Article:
The Scotsman has reported that Scottish scientists are part of a new £1 million bid to protect one of the UK’s best loved trees from invading killers.
The oak, which can live for hundreds of years, is facing an increasing barrage of threats from recently identified pests and infections, many of whom are still poorly understood.
There is a fear that the species is at risk of being wiped out if action is not taken immediately.
Scientists aim to tackle the problem with a major research project geared towards halting the spread of new infestations, including acute oak decline (AOD).
It is being led by the University of Reading, with collaboration from the James Hutton Institute in Dundee and Aberdeen, and will harness world-leading expertise in microbiology, climate science and forestry to find solutions to the growing problem of AOD and other tree health issues.
It will look at a range of options to save the oak, including identifying future disease hotspots and planning how to respond.
Plant and soil ecologist Dr Ruth Mitchell and her team at Scotland’s James Hutton Institute will be looking at the ecological implications of a decline in oak trees, which provide a habitat for a wide range of other wildlife.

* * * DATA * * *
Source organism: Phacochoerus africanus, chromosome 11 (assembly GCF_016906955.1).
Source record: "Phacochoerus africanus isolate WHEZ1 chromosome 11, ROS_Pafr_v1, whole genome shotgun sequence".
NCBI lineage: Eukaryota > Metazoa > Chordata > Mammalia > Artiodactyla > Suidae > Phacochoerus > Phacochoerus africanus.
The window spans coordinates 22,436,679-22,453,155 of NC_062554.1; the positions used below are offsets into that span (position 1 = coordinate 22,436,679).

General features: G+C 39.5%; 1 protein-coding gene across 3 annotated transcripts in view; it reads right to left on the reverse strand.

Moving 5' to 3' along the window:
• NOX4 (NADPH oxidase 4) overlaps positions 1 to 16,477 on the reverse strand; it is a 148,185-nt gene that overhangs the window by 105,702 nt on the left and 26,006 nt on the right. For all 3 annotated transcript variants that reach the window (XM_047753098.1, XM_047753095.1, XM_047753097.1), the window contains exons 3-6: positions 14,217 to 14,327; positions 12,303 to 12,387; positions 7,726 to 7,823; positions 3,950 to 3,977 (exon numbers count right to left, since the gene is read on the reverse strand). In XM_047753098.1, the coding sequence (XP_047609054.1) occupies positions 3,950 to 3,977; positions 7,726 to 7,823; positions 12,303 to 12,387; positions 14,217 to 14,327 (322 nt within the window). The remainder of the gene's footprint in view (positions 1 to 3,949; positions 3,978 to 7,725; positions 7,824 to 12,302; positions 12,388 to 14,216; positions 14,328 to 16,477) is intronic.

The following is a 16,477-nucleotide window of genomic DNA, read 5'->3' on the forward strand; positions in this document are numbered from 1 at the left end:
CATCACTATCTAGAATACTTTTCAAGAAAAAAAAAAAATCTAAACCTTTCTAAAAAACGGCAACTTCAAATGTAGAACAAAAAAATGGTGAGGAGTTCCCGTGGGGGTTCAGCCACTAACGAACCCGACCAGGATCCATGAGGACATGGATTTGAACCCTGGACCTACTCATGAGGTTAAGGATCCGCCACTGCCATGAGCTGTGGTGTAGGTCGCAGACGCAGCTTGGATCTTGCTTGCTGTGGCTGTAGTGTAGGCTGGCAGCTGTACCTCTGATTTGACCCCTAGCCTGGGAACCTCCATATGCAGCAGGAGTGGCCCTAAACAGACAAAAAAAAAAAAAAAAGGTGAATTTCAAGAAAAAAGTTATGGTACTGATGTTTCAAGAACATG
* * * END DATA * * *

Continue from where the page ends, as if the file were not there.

She said to the Scotsman: “In fact oak is thought to host the greatest number of species – insects, mosses, lichens, fungi than any other tree species in the UK.
“For species that only use oak, a decline in oak populations could potentially have a big impact on the abundance of these species.
The team has done similar work on the ecological impact of ash dieback. It is thought a couple of bacteria species are responsible for causing AOD. Affected trees have vertical, weeping fissures that seep black fluid down the trunk.
The disease has not yet been seen in Scotland. It is most common in the Midlands and south-east England, but has spread northwards and into Wales in recent years.
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Image courtesy of The Scotsman